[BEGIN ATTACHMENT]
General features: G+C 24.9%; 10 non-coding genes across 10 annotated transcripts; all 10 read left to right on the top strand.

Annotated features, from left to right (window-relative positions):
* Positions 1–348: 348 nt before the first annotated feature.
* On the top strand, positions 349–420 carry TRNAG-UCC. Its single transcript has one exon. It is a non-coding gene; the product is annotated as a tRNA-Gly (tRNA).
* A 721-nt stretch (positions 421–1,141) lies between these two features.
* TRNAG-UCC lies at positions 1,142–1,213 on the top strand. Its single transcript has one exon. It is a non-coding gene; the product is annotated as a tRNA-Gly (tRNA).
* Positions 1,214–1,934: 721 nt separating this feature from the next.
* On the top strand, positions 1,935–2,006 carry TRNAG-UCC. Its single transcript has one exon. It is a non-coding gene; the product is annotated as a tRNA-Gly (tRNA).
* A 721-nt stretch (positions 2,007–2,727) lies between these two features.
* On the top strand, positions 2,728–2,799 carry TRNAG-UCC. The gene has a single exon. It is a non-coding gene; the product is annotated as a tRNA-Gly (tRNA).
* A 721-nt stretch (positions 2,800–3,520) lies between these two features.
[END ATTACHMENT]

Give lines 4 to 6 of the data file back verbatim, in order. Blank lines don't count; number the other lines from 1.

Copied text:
* On the top strand, positions 349–420 carry TRNAG-UCC. Its single transcript has one exon. It is a non-coding gene; the product is annotated as a tRNA-Gly (tRNA).
* A 721-nt stretch (positions 421–1,141) lies between these two features.
* TRNAG-UCC lies at positions 1,142–1,213 on the top strand. Its single transcript has one exon. It is a non-coding gene; the product is annotated as a tRNA-Gly (tRNA).